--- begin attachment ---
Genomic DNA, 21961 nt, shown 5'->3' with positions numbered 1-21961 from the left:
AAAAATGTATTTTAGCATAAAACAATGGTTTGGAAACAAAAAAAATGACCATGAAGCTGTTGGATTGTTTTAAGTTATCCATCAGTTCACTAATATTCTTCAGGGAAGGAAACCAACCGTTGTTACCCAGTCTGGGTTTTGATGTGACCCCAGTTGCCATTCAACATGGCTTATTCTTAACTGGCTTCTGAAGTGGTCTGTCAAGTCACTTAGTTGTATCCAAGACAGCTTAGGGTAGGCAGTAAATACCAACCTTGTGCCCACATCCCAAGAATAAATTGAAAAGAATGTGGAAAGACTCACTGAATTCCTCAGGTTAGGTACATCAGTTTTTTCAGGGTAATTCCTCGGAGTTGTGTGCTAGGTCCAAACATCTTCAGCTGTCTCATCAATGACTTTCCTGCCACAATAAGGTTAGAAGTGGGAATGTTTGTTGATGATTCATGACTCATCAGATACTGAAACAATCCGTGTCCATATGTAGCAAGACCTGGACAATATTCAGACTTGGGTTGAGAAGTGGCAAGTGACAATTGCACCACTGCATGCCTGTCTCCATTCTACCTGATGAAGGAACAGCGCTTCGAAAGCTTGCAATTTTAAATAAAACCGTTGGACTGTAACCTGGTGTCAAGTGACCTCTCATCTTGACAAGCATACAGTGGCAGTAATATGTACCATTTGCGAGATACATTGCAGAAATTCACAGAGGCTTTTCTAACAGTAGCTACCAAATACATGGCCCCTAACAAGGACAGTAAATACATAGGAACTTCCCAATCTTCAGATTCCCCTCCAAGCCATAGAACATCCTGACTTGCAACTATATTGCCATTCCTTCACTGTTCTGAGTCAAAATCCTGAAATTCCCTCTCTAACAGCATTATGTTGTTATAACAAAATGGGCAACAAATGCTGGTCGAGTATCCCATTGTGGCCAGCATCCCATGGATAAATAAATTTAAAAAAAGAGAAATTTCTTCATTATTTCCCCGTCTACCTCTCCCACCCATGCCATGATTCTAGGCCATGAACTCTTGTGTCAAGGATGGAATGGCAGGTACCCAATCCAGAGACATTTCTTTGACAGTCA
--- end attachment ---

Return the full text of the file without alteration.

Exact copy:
Genomic DNA, 21961 nt, shown 5'->3' with positions numbered 1-21961 from the left:
AAAAATGTATTTTAGCATAAAACAATGGTTTGGAAACAAAAAAAATGACCATGAAGCTGTTGGATTGTTTTAAGTTATCCATCAGTTCACTAATATTCTTCAGGGAAGGAAACCAACCGTTGTTACCCAGTCTGGGTTTTGATGTGACCCCAGTTGCCATTCAACATGGCTTATTCTTAACTGGCTTCTGAAGTGGTCTGTCAAGTCACTTAGTTGTATCCAAGACAGCTTAGGGTAGGCAGTAAATACCAACCTTGTGCCCACATCCCAAGAATAAATTGAAAAGAATGTGGAAAGACTCACTGAATTCCTCAGGTTAGGTACATCAGTTTTTTCAGGGTAATTCCTCGGAGTTGTGTGCTAGGTCCAAACATCTTCAGCTGTCTCATCAATGACTTTCCTGCCACAATAAGGTTAGAAGTGGGAATGTTTGTTGATGATTCATGACTCATCAGATACTGAAACAATCCGTGTCCATATGTAGCAAGACCTGGACAATATTCAGACTTGGGTTGAGAAGTGGCAAGTGACAATTGCACCACTGCATGCCTGTCTCCATTCTACCTGATGAAGGAACAGCGCTTCGAAAGCTTGCAATTTTAAATAAAACCGTTGGACTGTAACCTGGTGTCAAGTGACCTCTCATCTTGACAAGCATACAGTGGCAGTAATATGTACCATTTGCGAGATACATTGCAGAAATTCACAGAGGCTTTTCTAACAGTAGCTACCAAATACATGGCCCCTAACAAGGACAGTAAATACATAGGAACTTCCCAATCTTCAGATTCCCCTCCAAGCCATAGAACATCCTGACTTGCAACTATATTGCCATTCCTTCACTGTTCTGAGTCAAAATCCTGAAATTCCCTCTCTAACAGCATTATGTTGTTATAACAAAATGGGCAACAAATGCTGGTCGAGTATCCCATTGTGGCCAGCATCCCATGGATAAATAAATTTAAAAAAAGAGAAATTTCTTCATTATTTCCCCGTCTACCTCTCCCACCCATGCCATGATTCTAGGCCATGAACTCTTGTGTCAAGGATGGAATGGCAGGTACCCAATCCAGAGACATTTCTTTGACAGTCA